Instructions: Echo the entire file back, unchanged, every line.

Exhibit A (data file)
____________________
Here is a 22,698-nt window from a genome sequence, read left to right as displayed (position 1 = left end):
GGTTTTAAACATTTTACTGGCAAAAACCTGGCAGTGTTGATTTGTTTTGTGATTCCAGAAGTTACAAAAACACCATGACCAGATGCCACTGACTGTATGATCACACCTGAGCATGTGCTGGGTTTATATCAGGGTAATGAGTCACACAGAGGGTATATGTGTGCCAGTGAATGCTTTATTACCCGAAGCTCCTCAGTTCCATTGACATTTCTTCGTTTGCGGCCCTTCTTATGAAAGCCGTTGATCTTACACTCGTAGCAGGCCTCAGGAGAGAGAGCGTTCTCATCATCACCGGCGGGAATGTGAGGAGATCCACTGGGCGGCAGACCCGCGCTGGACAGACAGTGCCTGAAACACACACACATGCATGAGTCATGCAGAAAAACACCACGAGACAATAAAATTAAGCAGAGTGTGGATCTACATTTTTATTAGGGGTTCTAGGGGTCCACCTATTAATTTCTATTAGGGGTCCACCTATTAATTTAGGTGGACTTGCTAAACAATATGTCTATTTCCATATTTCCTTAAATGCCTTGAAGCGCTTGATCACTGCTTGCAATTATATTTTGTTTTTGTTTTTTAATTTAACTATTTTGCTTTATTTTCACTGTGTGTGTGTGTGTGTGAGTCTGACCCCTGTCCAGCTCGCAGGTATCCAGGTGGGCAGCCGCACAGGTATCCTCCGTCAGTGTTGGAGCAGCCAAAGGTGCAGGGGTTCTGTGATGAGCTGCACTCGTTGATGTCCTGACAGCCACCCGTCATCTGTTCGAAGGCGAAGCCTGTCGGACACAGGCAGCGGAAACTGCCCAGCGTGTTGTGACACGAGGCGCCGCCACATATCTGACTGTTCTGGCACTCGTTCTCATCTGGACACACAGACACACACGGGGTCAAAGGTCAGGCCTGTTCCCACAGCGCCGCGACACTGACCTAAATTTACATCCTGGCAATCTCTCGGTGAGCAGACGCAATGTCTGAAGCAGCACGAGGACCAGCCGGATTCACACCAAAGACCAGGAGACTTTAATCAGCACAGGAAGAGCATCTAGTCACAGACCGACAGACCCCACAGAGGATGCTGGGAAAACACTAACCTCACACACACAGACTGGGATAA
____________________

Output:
Here is a 22,698-nt window from a genome sequence, read left to right as displayed (position 1 = left end):
GGTTTTAAACATTTTACTGGCAAAAACCTGGCAGTGTTGATTTGTTTTGTGATTCCAGAAGTTACAAAAACACCATGACCAGATGCCACTGACTGTATGATCACACCTGAGCATGTGCTGGGTTTATATCAGGGTAATGAGTCACACAGAGGGTATATGTGTGCCAGTGAATGCTTTATTACCCGAAGCTCCTCAGTTCCATTGACATTTCTTCGTTTGCGGCCCTTCTTATGAAAGCCGTTGATCTTACACTCGTAGCAGGCCTCAGGAGAGAGAGCGTTCTCATCATCACCGGCGGGAATGTGAGGAGATCCACTGGGCGGCAGACCCGCGCTGGACAGACAGTGCCTGAAACACACACACATGCATGAGTCATGCAGAAAAACACCACGAGACAATAAAATTAAGCAGAGTGTGGATCTACATTTTTATTAGGGGTTCTAGGGGTCCACCTATTAATTTCTATTAGGGGTCCACCTATTAATTTAGGTGGACTTGCTAAACAATATGTCTATTTCCATATTTCCTTAAATGCCTTGAAGCGCTTGATCACTGCTTGCAATTATATTTTGTTTTTGTTTTTTAATTTAACTATTTTGCTTTATTTTCACTGTGTGTGTGTGTGTGTGAGTCTGACCCCTGTCCAGCTCGCAGGTATCCAGGTGGGCAGCCGCACAGGTATCCTCCGTCAGTGTTGGAGCAGCCAAAGGTGCAGGGGTTCTGTGATGAGCTGCACTCGTTGATGTCCTGACAGCCACCCGTCATCTGTTCGAAGGCGAAGCCTGTCGGACACAGGCAGCGGAAACTGCCCAGCGTGTTGTGACACGAGGCGCCGCCACATATCTGACTGTTCTGGCACTCGTTCTCATCTGGACACACAGACACACACGGGGTCAAAGGTCAGGCCTGTTCCCACAGCGCCGCGACACTGACCTAAATTTACATCCTGGCAATCTCTCGGTGAGCAGACGCAATGTCTGAAGCAGCACGAGGACCAGCCGGATTCACACCAAAGACCAGGAGACTTTAATCAGCACAGGAAGAGCATCTAGTCACAGACCGACAGACCCCACAGAGGATGCTGGGAAAACACTAACCTCACACACACAGACTGGGATAA